Before they can treat patients, physicians must go through extensive schooling, qualifying exams and licensure requirements. In order to be trusted with a patient's health and care, physicians must show that they know what they are doing. Unfortunately, after all of that, there are still some physicians who will make grave mistakes while caring for patients. These physicians are often accused of clinical negligence, but it takes more than an accusation to receive compensation for things like loss of future earnings, rehabilitative care or potential future medical costs.
It is devastating for parents to lose a child, especially when his or her death was preventable. As it is, it can be quite nerve-wracking to be a parent, not knowing when an illness is so serious as to go to hospital. But when a Manchester family brought their 11-month-old son to hospital with a fever and whilst he struggled to remain conscious, it was quite clear that they were not overreacting. The hospital should have run tests on the boy, yet they sent him home with Paracetamol.
Should someone in Miada Vale need an organ donation, he or she expects to receive a healthy organ. There are extensive screening processes to protect patients from the transfer of disease, but should a medical professional fail to follow those procedures, it is not inconceivable for an organ recipient to fall ill. With the severity of some of these medical conditions, a recipient may need long-term care before he or she can recover. In some of the worst situations, recovery is impossible.
It is never a patient's responsibility to ensure that physicians and nurses are doing their jobs, to monitor his or her own condition while in hospital, or to recommend treatment options. Most patients do not have sufficient medical knowledge to do the aforementioned, which makes it all the more unfortunate when medical personnel fail patients; many patients do not realise something is wrong until it is too late.
The NHS has a list of mistakes that should never happen. These so named "never events" are mistakes of such gravity and speak to such negligence that they are never permissible. Whilst the NHS has taken a strong stand on these events, they still happen. The recent death of an Hackney pensioner at Homerton University Hospital was the result of just such a "never event" and now there will be an inquest as to what happened.
For the past 15 years, a surgeon with Solihull Hospital and Good Hope Hospital in Sutton Coldfield, West Midlands, has been performing unregulated and incomplete mastectomies. A mastectomy, or removal of one or both breasts, is often a vital part of cancer treatment. For the women going through the procedure, there are often extreme emotions but, in the end, the desire to live cancer-free is an important motivator in getting the procedure. To learn that a surgeon was performing a procedure that was not only unregulated, but also potentially put individuals at risk for their cancer redeveloping must have been shocking, to say the least.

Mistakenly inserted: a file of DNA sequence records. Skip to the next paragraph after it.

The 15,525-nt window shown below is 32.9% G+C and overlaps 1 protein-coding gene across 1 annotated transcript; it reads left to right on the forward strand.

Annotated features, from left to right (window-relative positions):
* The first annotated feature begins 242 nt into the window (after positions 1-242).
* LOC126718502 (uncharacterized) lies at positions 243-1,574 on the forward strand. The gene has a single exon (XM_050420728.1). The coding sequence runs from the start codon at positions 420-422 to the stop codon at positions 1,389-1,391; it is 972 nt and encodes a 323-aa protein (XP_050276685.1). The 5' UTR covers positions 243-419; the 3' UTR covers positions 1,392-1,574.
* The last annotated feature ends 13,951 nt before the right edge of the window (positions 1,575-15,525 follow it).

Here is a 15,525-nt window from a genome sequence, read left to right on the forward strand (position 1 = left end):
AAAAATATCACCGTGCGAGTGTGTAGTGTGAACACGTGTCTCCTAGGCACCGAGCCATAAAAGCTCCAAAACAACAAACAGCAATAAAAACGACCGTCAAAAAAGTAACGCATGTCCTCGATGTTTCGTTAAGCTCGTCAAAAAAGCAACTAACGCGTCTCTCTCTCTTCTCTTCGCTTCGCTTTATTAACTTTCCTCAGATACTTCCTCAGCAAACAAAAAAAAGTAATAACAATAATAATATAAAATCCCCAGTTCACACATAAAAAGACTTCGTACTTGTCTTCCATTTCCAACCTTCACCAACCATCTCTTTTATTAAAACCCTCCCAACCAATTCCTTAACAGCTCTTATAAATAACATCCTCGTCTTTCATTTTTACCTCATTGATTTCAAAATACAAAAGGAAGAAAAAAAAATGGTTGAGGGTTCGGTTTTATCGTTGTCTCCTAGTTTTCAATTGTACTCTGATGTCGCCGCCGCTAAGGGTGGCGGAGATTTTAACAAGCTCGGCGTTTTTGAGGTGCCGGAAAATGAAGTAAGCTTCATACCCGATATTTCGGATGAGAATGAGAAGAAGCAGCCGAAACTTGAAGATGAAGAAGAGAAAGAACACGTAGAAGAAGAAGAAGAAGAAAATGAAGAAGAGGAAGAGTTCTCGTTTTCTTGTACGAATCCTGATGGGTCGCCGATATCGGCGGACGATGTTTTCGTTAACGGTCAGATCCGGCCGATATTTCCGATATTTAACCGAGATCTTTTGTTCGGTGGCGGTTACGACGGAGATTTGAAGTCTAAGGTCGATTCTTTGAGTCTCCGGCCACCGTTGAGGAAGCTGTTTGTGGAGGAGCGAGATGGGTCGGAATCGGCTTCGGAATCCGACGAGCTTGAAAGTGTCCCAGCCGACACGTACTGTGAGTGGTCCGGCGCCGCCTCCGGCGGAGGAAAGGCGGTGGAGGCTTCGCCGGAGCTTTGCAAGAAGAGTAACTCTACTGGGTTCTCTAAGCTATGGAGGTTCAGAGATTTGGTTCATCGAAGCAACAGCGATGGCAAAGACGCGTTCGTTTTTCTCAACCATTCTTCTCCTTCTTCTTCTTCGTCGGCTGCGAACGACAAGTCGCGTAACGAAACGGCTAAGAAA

There are certain protections that Londoners can rely upon if they are injured by a physician or medical professional. They can file clinical negligence lawsuits and consult professional negligence solicitors on how best to cover the extreme costs of a serious medical error. In the near future, however, there may be another option: sending a wilfully negligent doctor or nurse to jail.
Earlier this year, Prime Minister David Cameron questioned whether the European working time directive was appropriate for the United Kingdom. For those unfamiliar with the working time directive, it has been an important tool in keeping doctors awake and capable of doing their work competently. Although part of British law since 1998, the law did not cover NHS doctors until 2004.
The annual British Medical Association conference recently heard that increasing workloads are causing doctor and patient relationships to be strained. Further, the safety of patients is ultimately at risk as doctors' stress levels and incidence of burnout are exponentially rising in tandem with the increased workloads. The conference was told that the difficulties inherent in administering these workloads are compelling some doctors to leave for foreign jobs, choose early retirement or fear the possibility of unintentional clinical negligence as stress and burnout become more likely.
A 27-year-old woman has been awarded compensation from Peterborough and Stamford Hospitals NHS Foundation Trust after drugs prescribed by Peterborough City Hospital for a skin condition caused foetal abnormalities. The Cambridgeshire resident, unaware at the time of the prescription that she was pregnant, was given medication for her acne after a hospital-administered test yielded a negative result. She was later found to be pregnant, and the drugs had by then caused fatal damage to her unborn child.